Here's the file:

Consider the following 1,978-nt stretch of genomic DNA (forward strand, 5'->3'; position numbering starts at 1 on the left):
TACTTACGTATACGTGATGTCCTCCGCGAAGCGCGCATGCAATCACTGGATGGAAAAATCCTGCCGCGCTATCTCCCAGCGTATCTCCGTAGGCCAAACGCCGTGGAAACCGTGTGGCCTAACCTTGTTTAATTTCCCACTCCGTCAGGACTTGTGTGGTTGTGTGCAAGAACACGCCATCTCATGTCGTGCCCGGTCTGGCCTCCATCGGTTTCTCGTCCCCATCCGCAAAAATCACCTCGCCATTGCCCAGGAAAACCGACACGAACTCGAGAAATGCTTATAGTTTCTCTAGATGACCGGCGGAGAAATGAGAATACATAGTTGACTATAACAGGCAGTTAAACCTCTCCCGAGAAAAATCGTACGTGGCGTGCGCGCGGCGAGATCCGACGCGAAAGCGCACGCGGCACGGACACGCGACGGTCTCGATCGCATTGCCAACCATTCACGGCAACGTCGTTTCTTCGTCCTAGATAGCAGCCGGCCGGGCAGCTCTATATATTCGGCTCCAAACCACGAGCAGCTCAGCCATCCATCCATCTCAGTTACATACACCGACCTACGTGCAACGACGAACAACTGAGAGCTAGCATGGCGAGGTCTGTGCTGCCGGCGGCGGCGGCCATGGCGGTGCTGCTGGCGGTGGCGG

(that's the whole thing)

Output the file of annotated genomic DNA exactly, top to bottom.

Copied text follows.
Consider the following 1,978-nt stretch of genomic DNA (forward strand, 5'->3'; position numbering starts at 1 on the left):
TACTTACGTATACGTGATGTCCTCCGCGAAGCGCGCATGCAATCACTGGATGGAAAAATCCTGCCGCGCTATCTCCCAGCGTATCTCCGTAGGCCAAACGCCGTGGAAACCGTGTGGCCTAACCTTGTTTAATTTCCCACTCCGTCAGGACTTGTGTGGTTGTGTGCAAGAACACGCCATCTCATGTCGTGCCCGGTCTGGCCTCCATCGGTTTCTCGTCCCCATCCGCAAAAATCACCTCGCCATTGCCCAGGAAAACCGACACGAACTCGAGAAATGCTTATAGTTTCTCTAGATGACCGGCGGAGAAATGAGAATACATAGTTGACTATAACAGGCAGTTAAACCTCTCCCGAGAAAAATCGTACGTGGCGTGCGCGCGGCGAGATCCGACGCGAAAGCGCACGCGGCACGGACACGCGACGGTCTCGATCGCATTGCCAACCATTCACGGCAACGTCGTTTCTTCGTCCTAGATAGCAGCCGGCCGGGCAGCTCTATATATTCGGCTCCAAACCACGAGCAGCTCAGCCATCCATCCATCTCAGTTACATACACCGACCTACGTGCAACGACGAACAACTGAGAGCTAGCATGGCGAGGTCTGTGCTGCCGGCGGCGGCGGCCATGGCGGTGCTGCTGGCGGTGGCGG